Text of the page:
Dr. Fadel Zeidan, Assistant Professor of Neurobiology and Anatomy and Associate Director of Neuroscience at the Center for Integrative Medicine at Wake Forest School of Medicine and a Mind & Life Fellow, spoke about the Neuroscience of Mindfulness, Meditation and Pain. He stressed the importance of developing non-drug remedies to alleviate pain and suffering, mentioning how mindfulness training can contribute to relief of anxiety, depression, elevated blood pressure and other health issues.
Finally, N. Ariun, a biologist, spoke about the Latest Developments in Biological Sciences and Buddhism.
In his concluding remarks, His Holiness mentioned encouraging findings that basic human nature is compassionate and that this quality can be strengthened through education. He spoke of the need to promote a sense of the oneness of humanity based on human beings' shared compassionate nature. He stressed that promoting this will require vision and determination, but that conferences such as today's could make avaluable contribution to that goal.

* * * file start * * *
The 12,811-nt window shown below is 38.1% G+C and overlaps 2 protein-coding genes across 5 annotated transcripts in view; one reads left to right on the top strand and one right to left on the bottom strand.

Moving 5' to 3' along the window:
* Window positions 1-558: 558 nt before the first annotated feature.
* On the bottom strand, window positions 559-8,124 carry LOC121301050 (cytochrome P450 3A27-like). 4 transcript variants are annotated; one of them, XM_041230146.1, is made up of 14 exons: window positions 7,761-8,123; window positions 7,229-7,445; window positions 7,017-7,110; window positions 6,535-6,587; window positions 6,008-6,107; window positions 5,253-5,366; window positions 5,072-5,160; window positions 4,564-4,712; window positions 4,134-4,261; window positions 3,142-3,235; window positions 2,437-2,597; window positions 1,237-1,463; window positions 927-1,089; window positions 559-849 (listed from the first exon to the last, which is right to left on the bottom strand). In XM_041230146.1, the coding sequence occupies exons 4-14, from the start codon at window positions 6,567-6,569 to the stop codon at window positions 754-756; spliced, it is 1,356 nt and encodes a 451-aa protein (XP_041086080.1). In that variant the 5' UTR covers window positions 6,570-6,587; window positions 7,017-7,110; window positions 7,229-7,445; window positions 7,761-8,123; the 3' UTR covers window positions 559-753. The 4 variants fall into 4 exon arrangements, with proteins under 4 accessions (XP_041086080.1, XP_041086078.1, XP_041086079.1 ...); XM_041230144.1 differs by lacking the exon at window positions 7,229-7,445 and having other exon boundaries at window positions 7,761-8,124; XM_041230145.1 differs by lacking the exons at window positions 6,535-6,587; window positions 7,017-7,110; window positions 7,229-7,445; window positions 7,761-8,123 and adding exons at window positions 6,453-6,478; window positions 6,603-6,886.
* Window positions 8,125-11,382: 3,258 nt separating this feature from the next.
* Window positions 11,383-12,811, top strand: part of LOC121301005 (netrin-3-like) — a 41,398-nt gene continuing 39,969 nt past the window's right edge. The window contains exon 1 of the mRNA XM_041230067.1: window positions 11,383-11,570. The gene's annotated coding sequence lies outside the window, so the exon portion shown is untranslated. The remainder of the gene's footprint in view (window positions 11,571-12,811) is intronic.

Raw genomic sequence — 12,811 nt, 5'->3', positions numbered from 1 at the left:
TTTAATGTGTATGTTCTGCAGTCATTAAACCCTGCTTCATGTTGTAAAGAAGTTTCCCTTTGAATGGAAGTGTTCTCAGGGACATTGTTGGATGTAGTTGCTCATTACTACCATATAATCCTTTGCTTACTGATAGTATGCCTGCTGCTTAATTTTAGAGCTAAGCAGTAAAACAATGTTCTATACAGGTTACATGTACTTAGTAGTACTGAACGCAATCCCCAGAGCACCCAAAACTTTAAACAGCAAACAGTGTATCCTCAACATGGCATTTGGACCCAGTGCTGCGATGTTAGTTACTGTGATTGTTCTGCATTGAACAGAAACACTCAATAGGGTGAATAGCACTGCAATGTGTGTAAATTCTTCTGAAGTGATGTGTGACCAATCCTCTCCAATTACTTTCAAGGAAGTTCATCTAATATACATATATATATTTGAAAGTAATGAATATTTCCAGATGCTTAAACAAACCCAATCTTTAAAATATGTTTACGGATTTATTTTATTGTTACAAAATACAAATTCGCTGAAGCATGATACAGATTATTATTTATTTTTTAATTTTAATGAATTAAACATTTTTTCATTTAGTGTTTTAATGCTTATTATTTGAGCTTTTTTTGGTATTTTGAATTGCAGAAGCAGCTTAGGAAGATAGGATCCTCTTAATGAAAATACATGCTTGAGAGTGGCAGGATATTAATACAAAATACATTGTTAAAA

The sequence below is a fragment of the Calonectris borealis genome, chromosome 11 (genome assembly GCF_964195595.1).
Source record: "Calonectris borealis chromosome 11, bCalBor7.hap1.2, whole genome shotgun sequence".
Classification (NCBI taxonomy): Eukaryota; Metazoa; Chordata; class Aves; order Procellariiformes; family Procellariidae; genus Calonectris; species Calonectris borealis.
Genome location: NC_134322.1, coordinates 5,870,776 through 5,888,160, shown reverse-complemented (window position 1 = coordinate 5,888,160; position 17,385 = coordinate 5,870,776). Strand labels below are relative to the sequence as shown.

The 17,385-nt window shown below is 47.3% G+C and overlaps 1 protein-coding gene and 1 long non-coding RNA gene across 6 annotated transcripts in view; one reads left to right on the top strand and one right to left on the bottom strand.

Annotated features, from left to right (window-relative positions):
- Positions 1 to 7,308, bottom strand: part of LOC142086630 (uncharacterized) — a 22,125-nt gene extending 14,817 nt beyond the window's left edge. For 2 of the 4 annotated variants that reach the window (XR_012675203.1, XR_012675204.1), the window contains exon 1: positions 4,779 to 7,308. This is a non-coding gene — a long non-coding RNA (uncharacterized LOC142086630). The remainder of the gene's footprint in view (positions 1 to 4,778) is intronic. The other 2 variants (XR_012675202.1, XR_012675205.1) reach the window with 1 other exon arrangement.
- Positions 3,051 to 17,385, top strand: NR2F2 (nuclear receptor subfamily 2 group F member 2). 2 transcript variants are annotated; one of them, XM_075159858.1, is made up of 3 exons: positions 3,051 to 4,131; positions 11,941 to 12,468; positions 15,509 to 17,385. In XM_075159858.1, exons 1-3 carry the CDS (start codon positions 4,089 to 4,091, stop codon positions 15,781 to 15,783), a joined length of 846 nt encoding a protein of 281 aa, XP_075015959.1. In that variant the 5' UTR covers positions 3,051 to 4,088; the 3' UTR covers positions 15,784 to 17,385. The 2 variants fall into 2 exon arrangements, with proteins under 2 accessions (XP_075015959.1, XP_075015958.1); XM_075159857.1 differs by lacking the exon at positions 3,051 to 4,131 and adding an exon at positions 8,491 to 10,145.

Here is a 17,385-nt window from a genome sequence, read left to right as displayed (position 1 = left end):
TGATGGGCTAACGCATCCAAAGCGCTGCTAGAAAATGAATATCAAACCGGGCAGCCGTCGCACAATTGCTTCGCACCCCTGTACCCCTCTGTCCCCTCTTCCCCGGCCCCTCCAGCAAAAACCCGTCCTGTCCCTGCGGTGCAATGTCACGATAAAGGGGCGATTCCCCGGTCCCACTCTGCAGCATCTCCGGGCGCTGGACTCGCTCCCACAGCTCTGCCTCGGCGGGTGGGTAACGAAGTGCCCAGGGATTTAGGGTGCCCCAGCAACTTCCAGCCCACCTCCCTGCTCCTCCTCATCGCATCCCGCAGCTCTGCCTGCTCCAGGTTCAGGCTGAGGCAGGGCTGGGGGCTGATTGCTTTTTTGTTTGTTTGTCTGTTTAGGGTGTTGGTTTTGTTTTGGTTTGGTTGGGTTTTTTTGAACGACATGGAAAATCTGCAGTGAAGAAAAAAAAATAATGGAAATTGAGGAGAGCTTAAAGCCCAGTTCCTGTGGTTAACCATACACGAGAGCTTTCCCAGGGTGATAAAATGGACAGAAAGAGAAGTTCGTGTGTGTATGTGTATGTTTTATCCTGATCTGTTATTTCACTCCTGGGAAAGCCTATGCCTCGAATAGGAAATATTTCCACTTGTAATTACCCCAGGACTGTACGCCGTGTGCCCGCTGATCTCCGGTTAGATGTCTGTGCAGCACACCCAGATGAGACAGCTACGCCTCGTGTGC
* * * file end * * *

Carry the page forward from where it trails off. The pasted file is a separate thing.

Tomorrow, His Holiness will take part in a conference with Mongolian Youths.
September 10 (TsemRinpoche.com) Several months ago, my teacher His Eminence the 25th Tsem Rinpoche gave me a book about the 5th Noyon Hutagt, Danzan Ravjaa (1803 – 1856). This book was titled Lama of the Gobi: How Mongolia's Mystic Monk Spread Tibetan Buddhism in the World's Harshest Desert by Michael Kohn. When I read it, I was quite amazed with his personality as he was very unconventional. Although he was known for his love of alcohol and women, he was a prolific writer who composed more than 400 poems and songs. Danzan Ravjaa was not only famous for his literary talent but also for his medical skills, prophecies, and his knowledge of philosophy and astrology.
During his lifetime, Danzan Ravjaa used his charisma and influence to advance public education and women's rights. The monasteries he established became prominent in spreading Buddhism during his lifetime. He was also known for promoting both the Yellow Hat (Gelug) and Red Hat (Nyingma) traditions of Tibetan Buddhism.
I believe that a historical character should not be judged by contemporary standards. Instead we should look at the circumstances and situations surrounding the character in question. Looking at his legacy and his life story, Danzan Ravjaa was definitely not an ordinary person. It is a pleasure for me to be able to write about this controversial personality.
Introduction to the Noyon Hutagt Incarnation Lineage
The Noyon Hutagt is regarded as the emanation of Hayagriva, also known as Tamdrin Yansang Yidam in Mongolia. According to Michael Khon, Tamdrin Yansang Yidam is a deity famous for "wizardry, power, genius and healing".